In Penobscot County, officials said the price for six more deputies would be roughly $1 million over two years. Washington County commissioners already approved $140,000 for an immediate hire of an additional deputy. But officials said at least four more are needed and will likely be added in the next county budget.
Sen. Marianne Moore, R-Washington, is encouraged by the prospect of a more cooperative dialogue with the state police, but Washington County can’t afford to wait and see how the talks pan out. She plans to submit a bill before the Sept. 29 deadline for next spring’s session to seek more emergency funding from the legislature.
“I have to be a little selfish, I’m going in just for Washington County,” Moore said. “These bills are supposed to be on an emergency basis, so I’m going to have to justify it to the Legislative Council and hope they’ll let it go forward.”
It might be wise that the senator isn’t waiting for a broader, statewide solution. The state police objected when Guerin and Perry asked the Legislature for funding, even though they were not seeking the money to come from state police funds. At least for now, the state police seems to be doubling down on its previous positions.
“The state police cannot comment on pending legislation that we have not reviewed,” said Maj. Lucas Hare, head of its operations division. “With that said, any proposed legislation that seeks to defund the state police to fund other law enforcement agencies would be detrimental to public safety. Our resources benefit the entire state, not just one county.”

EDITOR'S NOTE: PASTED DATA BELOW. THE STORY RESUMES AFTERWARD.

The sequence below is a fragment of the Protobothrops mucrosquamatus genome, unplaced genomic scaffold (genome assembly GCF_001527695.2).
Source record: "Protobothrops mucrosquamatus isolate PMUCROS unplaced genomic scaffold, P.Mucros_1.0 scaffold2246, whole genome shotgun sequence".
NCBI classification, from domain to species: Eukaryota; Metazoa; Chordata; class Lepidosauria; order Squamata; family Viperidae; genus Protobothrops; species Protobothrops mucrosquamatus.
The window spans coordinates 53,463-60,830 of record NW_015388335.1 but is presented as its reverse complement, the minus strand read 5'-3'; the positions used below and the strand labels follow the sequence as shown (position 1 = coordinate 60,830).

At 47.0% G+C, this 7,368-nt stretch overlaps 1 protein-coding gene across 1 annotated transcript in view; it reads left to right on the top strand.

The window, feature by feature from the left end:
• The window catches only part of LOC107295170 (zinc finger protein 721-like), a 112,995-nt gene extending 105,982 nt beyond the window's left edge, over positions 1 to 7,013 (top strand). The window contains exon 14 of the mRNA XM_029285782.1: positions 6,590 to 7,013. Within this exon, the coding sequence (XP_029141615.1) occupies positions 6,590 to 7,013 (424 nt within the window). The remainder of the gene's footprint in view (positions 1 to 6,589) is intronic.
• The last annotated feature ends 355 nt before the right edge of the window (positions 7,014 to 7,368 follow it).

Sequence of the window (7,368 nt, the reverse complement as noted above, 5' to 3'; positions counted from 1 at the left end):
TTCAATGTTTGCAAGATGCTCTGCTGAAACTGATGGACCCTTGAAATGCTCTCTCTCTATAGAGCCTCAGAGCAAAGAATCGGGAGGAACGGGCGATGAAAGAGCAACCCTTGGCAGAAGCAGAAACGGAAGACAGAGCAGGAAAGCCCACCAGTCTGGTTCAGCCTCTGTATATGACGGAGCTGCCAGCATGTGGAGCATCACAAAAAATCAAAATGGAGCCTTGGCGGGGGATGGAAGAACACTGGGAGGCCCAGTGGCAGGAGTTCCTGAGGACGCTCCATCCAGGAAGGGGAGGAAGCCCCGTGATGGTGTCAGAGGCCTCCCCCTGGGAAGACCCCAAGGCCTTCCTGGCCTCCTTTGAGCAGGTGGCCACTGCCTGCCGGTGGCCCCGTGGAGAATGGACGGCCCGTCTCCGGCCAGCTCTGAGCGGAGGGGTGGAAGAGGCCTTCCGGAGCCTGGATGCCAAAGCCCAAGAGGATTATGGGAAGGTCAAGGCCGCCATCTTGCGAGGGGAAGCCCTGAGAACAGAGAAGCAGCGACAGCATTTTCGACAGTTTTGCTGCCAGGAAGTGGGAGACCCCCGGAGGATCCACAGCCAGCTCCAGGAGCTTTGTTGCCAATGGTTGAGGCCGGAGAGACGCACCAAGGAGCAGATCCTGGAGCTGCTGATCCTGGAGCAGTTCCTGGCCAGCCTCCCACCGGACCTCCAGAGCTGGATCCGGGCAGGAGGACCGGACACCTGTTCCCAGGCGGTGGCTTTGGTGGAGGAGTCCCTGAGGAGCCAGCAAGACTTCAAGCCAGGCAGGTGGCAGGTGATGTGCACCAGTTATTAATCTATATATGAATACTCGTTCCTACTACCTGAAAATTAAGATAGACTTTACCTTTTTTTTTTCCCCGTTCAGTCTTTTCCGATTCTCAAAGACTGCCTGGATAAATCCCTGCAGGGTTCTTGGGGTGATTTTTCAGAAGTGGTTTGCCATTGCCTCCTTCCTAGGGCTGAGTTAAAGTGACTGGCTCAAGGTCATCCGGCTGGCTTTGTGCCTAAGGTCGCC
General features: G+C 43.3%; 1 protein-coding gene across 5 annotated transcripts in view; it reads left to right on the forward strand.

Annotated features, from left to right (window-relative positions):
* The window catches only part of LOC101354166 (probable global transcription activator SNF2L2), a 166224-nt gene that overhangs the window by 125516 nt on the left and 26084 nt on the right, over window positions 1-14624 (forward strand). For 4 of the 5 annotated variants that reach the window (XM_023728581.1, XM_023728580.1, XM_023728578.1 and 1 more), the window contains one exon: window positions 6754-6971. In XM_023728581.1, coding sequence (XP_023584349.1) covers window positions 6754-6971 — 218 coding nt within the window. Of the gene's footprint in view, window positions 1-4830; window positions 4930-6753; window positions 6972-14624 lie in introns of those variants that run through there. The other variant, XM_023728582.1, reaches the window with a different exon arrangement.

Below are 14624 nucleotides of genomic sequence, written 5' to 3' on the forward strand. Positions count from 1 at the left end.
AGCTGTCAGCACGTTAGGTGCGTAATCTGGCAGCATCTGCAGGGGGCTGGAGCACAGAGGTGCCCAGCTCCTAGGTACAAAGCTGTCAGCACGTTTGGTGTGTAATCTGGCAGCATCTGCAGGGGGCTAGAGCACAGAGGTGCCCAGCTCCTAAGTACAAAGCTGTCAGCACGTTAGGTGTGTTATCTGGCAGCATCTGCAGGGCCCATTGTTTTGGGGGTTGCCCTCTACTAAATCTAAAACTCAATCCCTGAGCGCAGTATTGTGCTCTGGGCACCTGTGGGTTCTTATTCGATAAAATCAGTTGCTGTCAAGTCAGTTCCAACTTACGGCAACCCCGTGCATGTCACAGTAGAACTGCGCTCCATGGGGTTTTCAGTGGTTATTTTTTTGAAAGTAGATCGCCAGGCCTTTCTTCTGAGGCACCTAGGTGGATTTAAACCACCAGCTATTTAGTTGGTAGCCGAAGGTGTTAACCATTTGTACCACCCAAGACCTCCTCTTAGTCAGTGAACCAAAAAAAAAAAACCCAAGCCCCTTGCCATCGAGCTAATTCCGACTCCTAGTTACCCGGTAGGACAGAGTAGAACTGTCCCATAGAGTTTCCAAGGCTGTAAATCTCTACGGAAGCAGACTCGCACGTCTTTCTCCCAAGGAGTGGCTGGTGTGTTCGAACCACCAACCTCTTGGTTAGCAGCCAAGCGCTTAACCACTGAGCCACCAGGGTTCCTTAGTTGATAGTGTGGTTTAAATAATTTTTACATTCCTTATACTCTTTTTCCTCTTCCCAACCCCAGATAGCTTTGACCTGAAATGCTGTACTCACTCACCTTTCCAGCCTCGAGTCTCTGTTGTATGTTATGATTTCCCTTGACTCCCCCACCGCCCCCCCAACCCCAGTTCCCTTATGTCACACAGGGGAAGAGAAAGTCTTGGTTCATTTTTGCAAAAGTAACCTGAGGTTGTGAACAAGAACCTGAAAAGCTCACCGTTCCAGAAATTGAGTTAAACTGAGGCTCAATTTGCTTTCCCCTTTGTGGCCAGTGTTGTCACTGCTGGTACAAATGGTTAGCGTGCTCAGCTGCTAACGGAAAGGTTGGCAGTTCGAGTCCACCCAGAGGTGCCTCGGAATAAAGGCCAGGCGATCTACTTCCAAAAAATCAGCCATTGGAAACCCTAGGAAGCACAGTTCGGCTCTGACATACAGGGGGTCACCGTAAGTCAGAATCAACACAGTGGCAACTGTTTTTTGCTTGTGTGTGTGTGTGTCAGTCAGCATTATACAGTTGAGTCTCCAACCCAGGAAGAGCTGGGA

But officials in rural counties say those state police resources — primarily specialty teams such as tactical units, crisis negotiation, underwater recovery and the bomb unit — are not helping understaffed sheriffs’ offices, and municipal police departments meet the core responsibility of law enforcement – public safety.
According to the most recent state crime data, 14 people have been killed in Washington County since 2017 — one of the worst rates statewide. Deputy Chief Mike Crabtree said the county’s soaring drug problem is largely to blame.
“We’ve always had violent crime, the problem now is the frequency of the violence,” Crabtree said. “A lot of these calls lead to death. These are no longer one-person calls.”
In Patten, public safety officials said a reduced police presence resulted in slow response times for emergency calls by the state police, which went from 28 troopers responding from the Houlton Barracks down to only two, according to Lt. Brian Harris, the Troop F commander.
Since June, officials say there have been several times that ambulance crew members waited up to two hours for police and one time no one came, according to the Bangor Daily News.
Even farther north, the situation can be worse. Although there are three small municipal police departments in Piscataquis County, the sheriff’s office, with only five deputies, covers 99 percent of all calls, about 4,000 calls a year spread out over roughly 3,900 square miles, excluding Baxter State Park. Chief Deputy Todd Lyford said the lack of law enforcement and the jaw-dropping geography means they run the risk of suspects getting away before officers can reach the scene.
“We just had a call in the deep, deep woods up into Chesuncook, which takes 2 1/2 hours to get to. Then I had to get on a boat across a lake to an island to deal with a call,” Lyford said.
Like six other counties, Piscataquis chose not to have a call-sharing agreement with the state police. Lyford said his understanding is the call-sharing agreement they had 15 years ago was not continued because of “poor communication.”
Still, all the officials interviewed for this story said the reality on the ground is that with or without a call-sharing agreement, in a pinch the state police will assist when called, at least to the best of troopers’ ability.
For example, the recently signed call-sharing agreement with Washington County acknowledges the potential for this type of informal arrangement, stating in part, “The Maine State Police will continue to staff a uniform trooper in Washington County to the extent resources and staffing allow. To the extent that resources and staffing allows when a trooper is assigned to work in the county, we will respond to all requests for assistance from the sheriff’s office.”